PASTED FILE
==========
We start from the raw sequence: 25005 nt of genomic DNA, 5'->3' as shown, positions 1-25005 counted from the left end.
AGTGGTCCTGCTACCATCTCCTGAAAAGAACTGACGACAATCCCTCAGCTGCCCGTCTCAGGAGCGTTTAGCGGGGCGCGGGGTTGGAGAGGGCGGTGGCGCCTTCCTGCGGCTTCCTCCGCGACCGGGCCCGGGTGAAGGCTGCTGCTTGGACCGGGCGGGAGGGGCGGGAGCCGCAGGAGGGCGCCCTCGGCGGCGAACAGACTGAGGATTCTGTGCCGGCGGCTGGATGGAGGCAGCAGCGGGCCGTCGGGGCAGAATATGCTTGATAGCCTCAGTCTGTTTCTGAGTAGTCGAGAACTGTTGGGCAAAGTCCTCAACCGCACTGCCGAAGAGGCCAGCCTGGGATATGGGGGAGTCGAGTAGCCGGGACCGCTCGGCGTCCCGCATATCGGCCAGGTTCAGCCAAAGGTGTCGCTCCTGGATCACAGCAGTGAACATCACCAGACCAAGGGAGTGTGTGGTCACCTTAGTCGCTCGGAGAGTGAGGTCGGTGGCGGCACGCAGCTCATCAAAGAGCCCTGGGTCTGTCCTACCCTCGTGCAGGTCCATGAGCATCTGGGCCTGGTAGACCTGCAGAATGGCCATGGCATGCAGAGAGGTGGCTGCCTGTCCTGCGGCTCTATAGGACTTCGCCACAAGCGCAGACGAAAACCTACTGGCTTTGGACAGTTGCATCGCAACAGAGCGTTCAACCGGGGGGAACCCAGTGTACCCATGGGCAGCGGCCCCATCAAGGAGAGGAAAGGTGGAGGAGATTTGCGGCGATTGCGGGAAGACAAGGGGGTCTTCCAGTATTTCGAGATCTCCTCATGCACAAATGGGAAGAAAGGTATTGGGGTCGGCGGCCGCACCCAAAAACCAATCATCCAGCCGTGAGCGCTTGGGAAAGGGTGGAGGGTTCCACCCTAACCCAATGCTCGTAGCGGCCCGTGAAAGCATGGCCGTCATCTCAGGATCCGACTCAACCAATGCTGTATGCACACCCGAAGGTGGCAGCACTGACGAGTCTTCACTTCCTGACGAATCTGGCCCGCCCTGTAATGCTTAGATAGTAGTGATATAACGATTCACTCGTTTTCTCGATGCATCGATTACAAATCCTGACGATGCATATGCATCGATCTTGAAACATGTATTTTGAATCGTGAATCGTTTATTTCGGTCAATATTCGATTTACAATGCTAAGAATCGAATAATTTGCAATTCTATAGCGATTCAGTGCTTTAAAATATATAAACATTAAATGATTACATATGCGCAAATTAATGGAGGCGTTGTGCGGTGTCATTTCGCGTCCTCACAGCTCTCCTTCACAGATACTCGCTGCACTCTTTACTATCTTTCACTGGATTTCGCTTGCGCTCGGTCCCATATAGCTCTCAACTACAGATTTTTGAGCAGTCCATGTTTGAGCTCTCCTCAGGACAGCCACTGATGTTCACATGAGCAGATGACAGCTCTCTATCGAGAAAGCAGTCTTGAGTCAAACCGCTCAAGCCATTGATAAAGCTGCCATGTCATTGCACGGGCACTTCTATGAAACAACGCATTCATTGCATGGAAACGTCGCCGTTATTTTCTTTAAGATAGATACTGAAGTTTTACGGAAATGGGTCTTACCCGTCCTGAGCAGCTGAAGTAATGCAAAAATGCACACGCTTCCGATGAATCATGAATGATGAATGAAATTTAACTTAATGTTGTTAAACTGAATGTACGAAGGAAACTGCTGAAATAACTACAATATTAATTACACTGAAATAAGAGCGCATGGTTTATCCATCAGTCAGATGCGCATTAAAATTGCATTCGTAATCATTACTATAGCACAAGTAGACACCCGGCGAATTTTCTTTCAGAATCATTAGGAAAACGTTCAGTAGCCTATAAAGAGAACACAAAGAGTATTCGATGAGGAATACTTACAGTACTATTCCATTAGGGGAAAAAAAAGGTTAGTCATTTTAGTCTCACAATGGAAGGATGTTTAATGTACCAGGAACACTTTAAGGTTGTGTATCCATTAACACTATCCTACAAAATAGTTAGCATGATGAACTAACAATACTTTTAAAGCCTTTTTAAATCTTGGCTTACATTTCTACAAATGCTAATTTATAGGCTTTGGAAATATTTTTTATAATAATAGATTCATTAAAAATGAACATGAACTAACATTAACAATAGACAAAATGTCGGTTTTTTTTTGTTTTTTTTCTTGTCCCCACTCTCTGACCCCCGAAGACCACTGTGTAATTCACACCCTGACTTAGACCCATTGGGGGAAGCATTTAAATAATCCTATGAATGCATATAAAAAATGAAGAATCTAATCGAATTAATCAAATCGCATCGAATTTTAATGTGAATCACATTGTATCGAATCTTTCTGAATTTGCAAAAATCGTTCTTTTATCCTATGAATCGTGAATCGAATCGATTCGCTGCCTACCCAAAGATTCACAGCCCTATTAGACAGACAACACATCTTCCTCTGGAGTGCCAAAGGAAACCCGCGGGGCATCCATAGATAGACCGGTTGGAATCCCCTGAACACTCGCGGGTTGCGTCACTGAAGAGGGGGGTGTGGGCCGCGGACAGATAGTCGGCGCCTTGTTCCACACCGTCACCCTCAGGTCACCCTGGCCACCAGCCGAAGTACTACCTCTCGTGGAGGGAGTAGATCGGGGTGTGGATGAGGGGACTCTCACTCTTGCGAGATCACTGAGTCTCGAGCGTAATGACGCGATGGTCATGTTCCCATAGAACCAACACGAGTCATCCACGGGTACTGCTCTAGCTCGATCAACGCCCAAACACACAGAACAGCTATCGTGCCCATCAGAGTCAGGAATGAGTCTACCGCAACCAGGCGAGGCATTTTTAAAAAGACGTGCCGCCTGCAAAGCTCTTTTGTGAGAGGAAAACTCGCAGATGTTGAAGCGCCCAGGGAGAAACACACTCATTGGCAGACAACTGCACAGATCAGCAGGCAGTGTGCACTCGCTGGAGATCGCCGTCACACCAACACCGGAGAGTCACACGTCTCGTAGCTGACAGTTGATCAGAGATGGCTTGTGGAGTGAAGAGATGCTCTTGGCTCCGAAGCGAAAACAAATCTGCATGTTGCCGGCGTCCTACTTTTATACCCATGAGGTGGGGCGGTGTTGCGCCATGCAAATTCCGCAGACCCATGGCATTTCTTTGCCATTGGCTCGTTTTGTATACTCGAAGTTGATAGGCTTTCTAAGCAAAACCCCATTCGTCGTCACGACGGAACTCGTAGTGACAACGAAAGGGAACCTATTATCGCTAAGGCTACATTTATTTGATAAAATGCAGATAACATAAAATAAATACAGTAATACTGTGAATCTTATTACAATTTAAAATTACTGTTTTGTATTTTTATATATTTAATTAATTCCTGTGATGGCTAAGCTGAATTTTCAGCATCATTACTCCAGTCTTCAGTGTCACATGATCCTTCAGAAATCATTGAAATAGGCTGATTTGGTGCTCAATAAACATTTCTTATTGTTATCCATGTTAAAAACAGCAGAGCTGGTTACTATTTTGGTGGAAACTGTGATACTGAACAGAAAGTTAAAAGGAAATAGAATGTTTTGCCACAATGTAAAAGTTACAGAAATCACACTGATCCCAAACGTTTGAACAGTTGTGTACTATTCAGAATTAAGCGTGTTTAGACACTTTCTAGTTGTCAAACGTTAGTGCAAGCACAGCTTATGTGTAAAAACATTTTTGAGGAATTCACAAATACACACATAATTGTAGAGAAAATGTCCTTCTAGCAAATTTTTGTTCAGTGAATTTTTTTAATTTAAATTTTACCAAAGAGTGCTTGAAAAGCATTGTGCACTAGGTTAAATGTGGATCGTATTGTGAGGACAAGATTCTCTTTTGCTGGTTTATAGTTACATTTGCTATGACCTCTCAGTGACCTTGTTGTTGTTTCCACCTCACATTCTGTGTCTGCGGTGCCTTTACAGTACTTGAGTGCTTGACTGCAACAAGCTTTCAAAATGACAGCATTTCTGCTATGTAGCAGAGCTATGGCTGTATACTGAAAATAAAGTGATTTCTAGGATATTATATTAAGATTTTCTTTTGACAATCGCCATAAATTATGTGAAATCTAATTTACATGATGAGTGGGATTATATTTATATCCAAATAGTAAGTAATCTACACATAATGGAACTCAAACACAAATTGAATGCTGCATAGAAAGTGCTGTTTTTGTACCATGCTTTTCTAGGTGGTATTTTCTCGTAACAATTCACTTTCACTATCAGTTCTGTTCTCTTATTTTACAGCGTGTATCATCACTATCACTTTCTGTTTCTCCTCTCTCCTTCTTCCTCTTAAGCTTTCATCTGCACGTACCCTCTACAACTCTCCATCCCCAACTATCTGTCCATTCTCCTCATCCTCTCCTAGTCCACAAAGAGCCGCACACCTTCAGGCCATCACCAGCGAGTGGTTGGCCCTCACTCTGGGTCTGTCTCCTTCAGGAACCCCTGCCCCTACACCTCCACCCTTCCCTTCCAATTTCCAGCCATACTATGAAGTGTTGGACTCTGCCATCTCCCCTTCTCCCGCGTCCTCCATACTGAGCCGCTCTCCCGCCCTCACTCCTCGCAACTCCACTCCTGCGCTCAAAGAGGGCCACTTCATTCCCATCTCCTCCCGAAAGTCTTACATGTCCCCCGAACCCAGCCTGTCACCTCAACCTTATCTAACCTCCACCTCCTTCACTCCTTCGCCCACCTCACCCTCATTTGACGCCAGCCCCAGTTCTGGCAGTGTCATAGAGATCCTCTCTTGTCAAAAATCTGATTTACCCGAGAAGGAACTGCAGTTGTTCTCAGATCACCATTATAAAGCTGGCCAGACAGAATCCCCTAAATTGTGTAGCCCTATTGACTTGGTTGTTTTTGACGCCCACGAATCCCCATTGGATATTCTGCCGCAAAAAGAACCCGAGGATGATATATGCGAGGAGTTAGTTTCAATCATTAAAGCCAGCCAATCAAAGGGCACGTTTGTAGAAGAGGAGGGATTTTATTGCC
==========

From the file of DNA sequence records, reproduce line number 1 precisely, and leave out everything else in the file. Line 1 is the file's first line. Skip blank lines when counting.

We start from the raw sequence: 25005 nt of genomic DNA, 5'->3' as shown, positions 1-25005 counted from the left end.